Why It's Too Early To Call A Bottom In Home Prices

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Photo: Iduke, Wikimedia Commons

There’s been a lot of chatter about a recovery in home prices after the closely watched S&P Case-Shiller home price index posted gains in February and March.But a new report from Beata Caranci, deputy chief economist at TD Bank Group, says it isn’t time to celebrate just yet. Housing is after all “inherently local and price momentum varies greatly from market to market”.

On the demand side home prices are impacted by the pace of job growth and foreign demand. On the supply side they are impacted in large part by the flow of foreclosures onto the market.

To better understand how these supply side forces impact home prices, Caranci looks at the experience in Florida and Atlanta.

A foreclosure backlog

Florida which continues to be “ground zero” for delinquent and foreclosed homes and has 14.3 per cent of its mortgages in foreclosure has seen home prices appreciate 4.7 per cent in the past year. This is because home prices aren’t driven by “absolute amount of foreclosures backlogged in a court system or review process,” according to Caranci. “Rather, it is the rate at which they trickle onto the market and, thus, their share of total sales.”

The share of sales of foreclosed homes in Florida has fallen nearly 15 percentage points in the past year, and this has helped support home prices. But because the long foreclosure process is creating a backlog of foreclosures, it raises the risk that a rush of property prices would lower prices again.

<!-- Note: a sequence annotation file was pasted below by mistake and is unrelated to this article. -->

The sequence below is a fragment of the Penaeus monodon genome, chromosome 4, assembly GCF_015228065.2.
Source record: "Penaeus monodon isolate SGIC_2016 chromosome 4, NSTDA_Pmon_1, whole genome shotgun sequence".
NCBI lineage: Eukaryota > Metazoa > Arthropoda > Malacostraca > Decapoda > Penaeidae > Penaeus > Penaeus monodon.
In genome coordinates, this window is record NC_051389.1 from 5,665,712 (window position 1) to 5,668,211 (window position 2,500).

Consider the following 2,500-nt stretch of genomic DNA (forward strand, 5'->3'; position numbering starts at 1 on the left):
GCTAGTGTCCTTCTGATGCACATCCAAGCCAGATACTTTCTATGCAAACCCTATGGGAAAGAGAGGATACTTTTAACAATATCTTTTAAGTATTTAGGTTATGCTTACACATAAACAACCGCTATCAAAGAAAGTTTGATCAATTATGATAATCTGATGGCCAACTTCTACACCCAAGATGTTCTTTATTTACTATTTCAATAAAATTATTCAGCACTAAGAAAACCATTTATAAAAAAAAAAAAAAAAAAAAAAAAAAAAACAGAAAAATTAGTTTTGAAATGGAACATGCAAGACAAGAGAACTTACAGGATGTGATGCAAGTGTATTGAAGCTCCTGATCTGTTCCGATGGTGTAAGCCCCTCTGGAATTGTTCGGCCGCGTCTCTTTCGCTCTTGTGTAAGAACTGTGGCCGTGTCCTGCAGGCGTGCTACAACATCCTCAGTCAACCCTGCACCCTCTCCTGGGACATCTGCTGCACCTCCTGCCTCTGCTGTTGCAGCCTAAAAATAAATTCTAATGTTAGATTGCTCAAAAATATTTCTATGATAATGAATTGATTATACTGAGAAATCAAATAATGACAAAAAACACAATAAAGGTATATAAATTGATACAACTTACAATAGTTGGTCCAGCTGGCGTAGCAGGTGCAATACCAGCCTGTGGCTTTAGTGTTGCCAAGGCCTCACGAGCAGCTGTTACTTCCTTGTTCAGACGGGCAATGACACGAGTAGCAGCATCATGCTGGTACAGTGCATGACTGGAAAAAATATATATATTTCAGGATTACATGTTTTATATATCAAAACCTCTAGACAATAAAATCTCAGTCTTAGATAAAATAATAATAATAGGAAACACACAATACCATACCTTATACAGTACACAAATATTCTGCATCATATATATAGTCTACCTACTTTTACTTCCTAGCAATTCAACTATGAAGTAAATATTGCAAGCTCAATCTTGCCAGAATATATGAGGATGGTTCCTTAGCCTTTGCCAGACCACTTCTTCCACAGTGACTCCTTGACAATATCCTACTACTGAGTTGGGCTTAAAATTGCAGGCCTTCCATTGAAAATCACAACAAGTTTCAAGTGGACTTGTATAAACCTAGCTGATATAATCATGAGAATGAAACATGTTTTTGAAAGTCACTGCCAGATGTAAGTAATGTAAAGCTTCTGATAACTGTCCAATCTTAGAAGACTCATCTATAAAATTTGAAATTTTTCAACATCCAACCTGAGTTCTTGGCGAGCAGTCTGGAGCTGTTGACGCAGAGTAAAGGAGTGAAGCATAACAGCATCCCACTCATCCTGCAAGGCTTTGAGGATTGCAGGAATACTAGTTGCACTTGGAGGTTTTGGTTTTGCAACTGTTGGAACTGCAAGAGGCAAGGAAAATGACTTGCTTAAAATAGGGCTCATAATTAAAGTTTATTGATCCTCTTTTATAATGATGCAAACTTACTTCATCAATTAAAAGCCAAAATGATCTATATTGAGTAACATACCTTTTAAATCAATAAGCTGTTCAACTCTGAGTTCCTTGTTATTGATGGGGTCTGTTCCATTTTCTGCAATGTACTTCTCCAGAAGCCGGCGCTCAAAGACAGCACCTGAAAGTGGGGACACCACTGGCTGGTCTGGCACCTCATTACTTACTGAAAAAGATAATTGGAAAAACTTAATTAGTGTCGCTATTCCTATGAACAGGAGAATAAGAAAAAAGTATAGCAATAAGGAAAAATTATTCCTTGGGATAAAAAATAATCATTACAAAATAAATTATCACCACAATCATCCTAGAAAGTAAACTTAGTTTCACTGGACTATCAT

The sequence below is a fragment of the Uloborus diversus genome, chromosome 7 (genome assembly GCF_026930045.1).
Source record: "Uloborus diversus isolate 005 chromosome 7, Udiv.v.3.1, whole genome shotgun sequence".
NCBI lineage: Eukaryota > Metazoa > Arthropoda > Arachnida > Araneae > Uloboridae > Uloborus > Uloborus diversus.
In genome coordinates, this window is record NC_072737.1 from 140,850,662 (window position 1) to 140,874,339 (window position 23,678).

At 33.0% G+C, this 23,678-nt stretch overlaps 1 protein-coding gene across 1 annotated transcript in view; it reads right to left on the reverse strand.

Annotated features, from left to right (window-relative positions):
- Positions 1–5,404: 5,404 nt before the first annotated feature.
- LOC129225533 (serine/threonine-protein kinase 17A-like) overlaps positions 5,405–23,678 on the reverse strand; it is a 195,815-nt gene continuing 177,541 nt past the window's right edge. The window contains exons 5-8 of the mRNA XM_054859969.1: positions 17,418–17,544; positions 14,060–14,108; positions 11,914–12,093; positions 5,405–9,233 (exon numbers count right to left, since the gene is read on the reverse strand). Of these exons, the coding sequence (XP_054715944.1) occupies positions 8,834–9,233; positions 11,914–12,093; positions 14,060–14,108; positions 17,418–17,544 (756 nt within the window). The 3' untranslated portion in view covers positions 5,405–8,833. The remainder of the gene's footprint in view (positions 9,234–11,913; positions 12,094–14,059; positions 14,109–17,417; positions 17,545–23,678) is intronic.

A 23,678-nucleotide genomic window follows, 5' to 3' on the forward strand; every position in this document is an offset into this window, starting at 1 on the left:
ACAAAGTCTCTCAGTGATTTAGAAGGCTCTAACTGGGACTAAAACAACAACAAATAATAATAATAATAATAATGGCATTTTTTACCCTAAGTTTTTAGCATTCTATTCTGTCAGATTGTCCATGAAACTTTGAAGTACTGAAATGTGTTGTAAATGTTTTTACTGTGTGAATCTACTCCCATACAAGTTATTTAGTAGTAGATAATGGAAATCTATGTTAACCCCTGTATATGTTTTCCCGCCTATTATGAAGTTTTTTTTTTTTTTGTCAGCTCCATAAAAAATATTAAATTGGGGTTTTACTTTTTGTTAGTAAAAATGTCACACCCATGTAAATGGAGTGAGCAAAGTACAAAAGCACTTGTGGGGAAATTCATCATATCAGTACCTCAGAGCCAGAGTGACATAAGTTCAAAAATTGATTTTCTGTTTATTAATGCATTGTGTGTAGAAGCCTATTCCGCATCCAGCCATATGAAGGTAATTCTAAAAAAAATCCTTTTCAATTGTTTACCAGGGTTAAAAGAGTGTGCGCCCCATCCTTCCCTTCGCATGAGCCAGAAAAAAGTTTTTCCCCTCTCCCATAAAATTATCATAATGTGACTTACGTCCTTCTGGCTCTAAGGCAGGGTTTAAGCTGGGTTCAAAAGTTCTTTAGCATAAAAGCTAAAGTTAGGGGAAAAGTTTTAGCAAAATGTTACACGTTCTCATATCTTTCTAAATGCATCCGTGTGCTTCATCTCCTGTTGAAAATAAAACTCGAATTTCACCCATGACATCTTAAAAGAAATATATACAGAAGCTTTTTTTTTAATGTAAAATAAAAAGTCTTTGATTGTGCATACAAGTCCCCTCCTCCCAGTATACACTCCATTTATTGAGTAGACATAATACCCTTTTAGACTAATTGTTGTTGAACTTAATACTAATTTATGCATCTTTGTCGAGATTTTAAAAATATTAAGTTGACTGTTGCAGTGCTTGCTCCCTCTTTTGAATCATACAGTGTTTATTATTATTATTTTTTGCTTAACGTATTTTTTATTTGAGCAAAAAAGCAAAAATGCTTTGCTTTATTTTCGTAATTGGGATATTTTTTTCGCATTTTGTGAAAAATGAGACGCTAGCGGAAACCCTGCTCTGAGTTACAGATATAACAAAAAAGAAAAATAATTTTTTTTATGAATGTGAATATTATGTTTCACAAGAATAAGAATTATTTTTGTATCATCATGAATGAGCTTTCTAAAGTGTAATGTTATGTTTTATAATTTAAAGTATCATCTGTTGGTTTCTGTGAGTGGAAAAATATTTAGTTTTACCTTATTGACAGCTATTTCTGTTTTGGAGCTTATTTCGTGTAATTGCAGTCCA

The Atlanta housing market is the perfect example of what could go wrong when the foreclosure process is lengthy. After weathering the initial downtrend in home prices relatively well, home prices in the Atlanta area are down 18 per cent year-on-year, according to Caranci. “This is the greatest decline of any metro area that Case-Shiller reports.”

In judicial states, lengthy court proceedings have restricted the flow of foreclosure inventory onto the market. This means distressed sales could easily rise in states like New York and New Jersey building downward pressure on prices.

What Arizona’s doing right

Arizona, another state which had been a hotbed of foreclosure activity, has been getting the right mix of foreclosure supply and price impacts, according to Caranci. 

Arizona allows for in-court and out-of-court foreclosures (but is classified as a non-judicial state), and it has steadily been clearing its shadow market. The Grand Canyon state has seen a 10 percentage point drop in foreclosed sales in the past year coinciding with a steady decline in the backlog of foreclosure properties. 

In the first quarter of 2012, its share of foreclosure mortgages was 3.6 per cent of its total market, down from over 6 per cent at the peak.

It’s only a matter of time

While the flow of distressed properties is important for home prices in the short-term, Caranci warns that in the longer-term the total amount of distressed properties can pressure home prices:

“It is the flow of distressed properties into the market that matters most for prices in the near term rather than the outstanding stock in backlog. But, the latter materially raises the risk that up- ward momentum in prices will eventually stall or reverse course.”

The bottom-line, “supply issues remain a wild card in the housing outlook”.

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